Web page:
The move accompanied a consideration to regulate the flavours available across the whole of America. Naturally vapers were encouraged to add their opinions on the matter, to counter the arguments being put forward by anti-vape tobacco control activists.
Freeman Vape Juice was one company encouraging its customers to take part: “Well-reasoned, non-emotional language will always carry more sway with regulators than any name calling or harsh language. Demonstrate acknowledgment of the concerns over flavours being seen as targeting youth and make your case that flavours help you avoid combustible tobacco products. The FDA is looking for people to tell their story that vape flavours may help adult tobacco smokers reduce cigarette use and switch to potentially less harmful products.”
“This is our chance to have our voices heard. Tell your story, be well reasoned and cite data. There is a time limit on the FDA public commenting period so if you are interested in making a comment please do so as soon as you can.”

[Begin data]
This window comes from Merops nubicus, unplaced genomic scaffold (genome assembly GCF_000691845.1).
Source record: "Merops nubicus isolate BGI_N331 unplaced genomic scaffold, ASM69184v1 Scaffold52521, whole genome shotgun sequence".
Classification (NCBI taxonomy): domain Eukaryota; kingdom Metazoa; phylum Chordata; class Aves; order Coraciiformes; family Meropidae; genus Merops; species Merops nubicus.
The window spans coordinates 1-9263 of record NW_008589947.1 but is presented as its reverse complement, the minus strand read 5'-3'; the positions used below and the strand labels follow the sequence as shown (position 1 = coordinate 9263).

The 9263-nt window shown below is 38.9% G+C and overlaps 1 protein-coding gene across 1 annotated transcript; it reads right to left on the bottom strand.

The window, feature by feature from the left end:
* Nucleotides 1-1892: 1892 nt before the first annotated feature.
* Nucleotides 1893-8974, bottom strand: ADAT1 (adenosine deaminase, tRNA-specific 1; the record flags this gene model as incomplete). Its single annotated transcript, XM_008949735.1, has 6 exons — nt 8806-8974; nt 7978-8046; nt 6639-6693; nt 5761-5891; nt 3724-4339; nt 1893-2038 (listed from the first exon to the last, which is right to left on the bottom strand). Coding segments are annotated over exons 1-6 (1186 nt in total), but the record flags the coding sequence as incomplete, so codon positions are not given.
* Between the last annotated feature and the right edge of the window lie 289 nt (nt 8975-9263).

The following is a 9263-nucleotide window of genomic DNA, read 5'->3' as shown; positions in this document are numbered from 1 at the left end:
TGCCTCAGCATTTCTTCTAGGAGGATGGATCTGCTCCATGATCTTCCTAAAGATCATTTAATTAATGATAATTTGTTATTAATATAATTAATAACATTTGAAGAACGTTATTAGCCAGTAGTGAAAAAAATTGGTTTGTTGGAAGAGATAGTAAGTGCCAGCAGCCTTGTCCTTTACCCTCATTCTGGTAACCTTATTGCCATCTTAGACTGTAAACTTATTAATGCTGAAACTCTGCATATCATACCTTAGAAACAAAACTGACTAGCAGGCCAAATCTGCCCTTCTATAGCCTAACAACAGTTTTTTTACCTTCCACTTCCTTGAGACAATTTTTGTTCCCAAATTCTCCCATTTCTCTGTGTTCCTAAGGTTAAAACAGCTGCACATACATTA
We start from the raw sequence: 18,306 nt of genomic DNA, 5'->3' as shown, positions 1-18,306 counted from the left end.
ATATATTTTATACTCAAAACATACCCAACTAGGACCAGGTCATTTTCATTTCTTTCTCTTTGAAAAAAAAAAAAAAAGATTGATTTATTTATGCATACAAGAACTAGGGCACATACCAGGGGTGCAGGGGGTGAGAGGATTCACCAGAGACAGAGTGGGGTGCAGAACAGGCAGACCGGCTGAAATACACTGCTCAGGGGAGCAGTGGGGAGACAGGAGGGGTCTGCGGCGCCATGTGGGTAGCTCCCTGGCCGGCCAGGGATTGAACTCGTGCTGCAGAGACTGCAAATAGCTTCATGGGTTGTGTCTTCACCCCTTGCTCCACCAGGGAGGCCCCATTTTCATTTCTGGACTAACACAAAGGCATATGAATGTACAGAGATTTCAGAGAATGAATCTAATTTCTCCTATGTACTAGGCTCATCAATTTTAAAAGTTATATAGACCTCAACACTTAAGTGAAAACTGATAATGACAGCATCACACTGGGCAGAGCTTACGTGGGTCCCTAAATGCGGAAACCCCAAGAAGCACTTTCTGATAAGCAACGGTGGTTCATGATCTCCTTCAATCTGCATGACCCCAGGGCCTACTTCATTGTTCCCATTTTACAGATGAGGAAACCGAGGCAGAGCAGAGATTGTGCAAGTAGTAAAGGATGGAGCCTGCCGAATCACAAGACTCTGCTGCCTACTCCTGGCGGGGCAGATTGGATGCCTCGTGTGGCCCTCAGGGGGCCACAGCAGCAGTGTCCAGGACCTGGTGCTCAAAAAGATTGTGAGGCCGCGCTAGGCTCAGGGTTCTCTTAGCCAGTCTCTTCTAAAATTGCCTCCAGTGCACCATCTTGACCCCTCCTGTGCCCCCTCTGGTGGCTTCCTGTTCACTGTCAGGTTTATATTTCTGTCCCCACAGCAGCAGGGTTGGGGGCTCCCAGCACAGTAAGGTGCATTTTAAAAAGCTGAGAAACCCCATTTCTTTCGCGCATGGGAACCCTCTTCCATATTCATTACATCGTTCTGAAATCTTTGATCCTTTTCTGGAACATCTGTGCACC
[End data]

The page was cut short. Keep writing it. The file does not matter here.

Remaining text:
Comments for and against flavoured eliquids began to be submitted, but all that changed over a few days. Suddenly, the comment section began to be overwhelmed by a deluge of mainly anonymous anti-vape comments. In total, over a quarter of a million entries engulfed the site, from four IP addresses, and was identified as the work of ‘bots’.
Although it is almost impossible to say which organisation or individual is responsible for this act, fingers are being pointed at Tobacco-Free Kids.